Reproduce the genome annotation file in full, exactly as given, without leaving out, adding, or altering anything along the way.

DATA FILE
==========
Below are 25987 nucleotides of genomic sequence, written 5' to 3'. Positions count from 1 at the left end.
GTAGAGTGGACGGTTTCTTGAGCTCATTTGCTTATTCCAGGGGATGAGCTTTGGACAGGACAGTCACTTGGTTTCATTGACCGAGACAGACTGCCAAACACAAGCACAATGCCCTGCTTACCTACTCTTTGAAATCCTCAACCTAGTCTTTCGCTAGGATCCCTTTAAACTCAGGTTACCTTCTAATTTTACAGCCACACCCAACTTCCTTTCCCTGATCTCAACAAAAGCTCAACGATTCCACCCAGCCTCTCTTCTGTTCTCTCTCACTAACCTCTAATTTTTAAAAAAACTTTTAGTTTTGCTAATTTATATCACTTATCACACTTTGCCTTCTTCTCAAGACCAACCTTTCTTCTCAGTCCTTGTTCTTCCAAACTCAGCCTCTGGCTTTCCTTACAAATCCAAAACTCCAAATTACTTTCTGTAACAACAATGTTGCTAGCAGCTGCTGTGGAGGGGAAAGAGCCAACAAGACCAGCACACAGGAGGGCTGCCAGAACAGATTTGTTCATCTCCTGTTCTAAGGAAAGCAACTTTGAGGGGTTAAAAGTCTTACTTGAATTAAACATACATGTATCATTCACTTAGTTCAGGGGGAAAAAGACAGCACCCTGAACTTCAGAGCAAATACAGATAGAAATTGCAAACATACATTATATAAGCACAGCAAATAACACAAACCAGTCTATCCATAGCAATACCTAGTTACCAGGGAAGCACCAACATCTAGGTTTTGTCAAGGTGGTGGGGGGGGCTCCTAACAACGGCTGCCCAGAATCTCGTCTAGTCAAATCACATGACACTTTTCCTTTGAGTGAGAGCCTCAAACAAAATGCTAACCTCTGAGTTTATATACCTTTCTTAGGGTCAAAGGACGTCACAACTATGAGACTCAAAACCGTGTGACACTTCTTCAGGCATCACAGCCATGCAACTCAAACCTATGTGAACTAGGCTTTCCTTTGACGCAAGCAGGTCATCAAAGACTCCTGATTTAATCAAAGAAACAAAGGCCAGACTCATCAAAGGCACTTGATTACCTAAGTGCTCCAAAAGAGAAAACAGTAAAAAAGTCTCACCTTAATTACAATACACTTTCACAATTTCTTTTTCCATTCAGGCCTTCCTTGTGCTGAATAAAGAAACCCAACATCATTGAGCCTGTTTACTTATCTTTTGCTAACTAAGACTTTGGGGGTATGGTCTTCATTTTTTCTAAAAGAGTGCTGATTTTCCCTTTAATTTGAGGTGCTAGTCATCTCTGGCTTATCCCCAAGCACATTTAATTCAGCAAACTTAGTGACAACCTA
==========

Below are 25987 nucleotides of genomic sequence, written 5' to 3'. Positions count from 1 at the left end.
GTAGAGTGGACGGTTTCTTGAGCTCATTTGCTTATTCCAGGGGATGAGCTTTGGACAGGACAGTCACTTGGTTTCATTGACCGAGACAGACTGCCAAACACAAGCACAATGCCCTGCTTACCTACTCTTTGAAATCCTCAACCTAGTCTTTCGCTAGGATCCCTTTAAACTCAGGTTACCTTCTAATTTTACAGCCACACCCAACTTCCTTTCCCTGATCTCAACAAAAGCTCAACGATTCCACCCAGCCTCTCTTCTGTTCTCTCTCACTAACCTCTAATTTTTAAAAAAACTTTTAGTTTTGCTAATTTATATCACTTATCACACTTTGCCTTCTTCTCAAGACCAACCTTTCTTCTCAGTCCTTGTTCTTCCAAACTCAGCCTCTGGCTTTCCTTACAAATCCAAAACTCCAAATTACTTTCTGTAACAACAATGTTGCTAGCAGCTGCTGTGGAGGGGAAAGAGCCAACAAGACCAGCACACAGGAGGGCTGCCAGAACAGATTTGTTCATCTCCTGTTCTAAGGAAAGCAACTTTGAGGGGTTAAAAGTCTTACTTGAATTAAACATACATGTATCATTCACTTAGTTCAGGGGGAAAAAGACAGCACCCTGAACTTCAGAGCAAATACAGATAGAAATTGCAAACATACATTATATAAGCACAGCAAATAACACAAACCAGTCTATCCATAGCAATACCTAGTTACCAGGGAAGCACCAACATCTAGGTTTTGTCAAGGTGGTGGGGGGGGCTCCTAACAACGGCTGCCCAGAATCTCGTCTAGTCAAATCACATGACACTTTTCCTTTGAGTGAGAGCCTCAAACAAAATGCTAACCTCTGAGTTTATATACCTTTCTTAGGGTCAAAGGACGTCACAACTATGAGACTCAAAACCGTGTGACACTTCTTCAGGCATCACAGCCATGCAACTCAAACCTATGTGAACTAGGCTTTCCTTTGACGCAAGCAGGTCATCAAAGACTCCTGATTTAATCAAAGAAACAAAGGCCAGACTCATCAAAGGCACTTGATTACCTAAGTGCTCCAAAAGAGAAAACAGTAAAAAAGTCTCACCTTAATTACAATACACTTTCACAATTTCTTTTTCCATTCAGGCCTTCCTTGTGCTGAATAAAGAAACCCAACATCATTGAGCCTGTTTACTTATCTTTTGCTAACTAAGACTTTGGGGGTATGGTCTTCATTTTTTCTAAAAGAGTGCTGATTTTCCCTTTAATTTGAGGTGCTAGTCATCTCTGGCTTATCCCCAAGCACATTTAATTCAGCAAACTTAGTGACAACCTA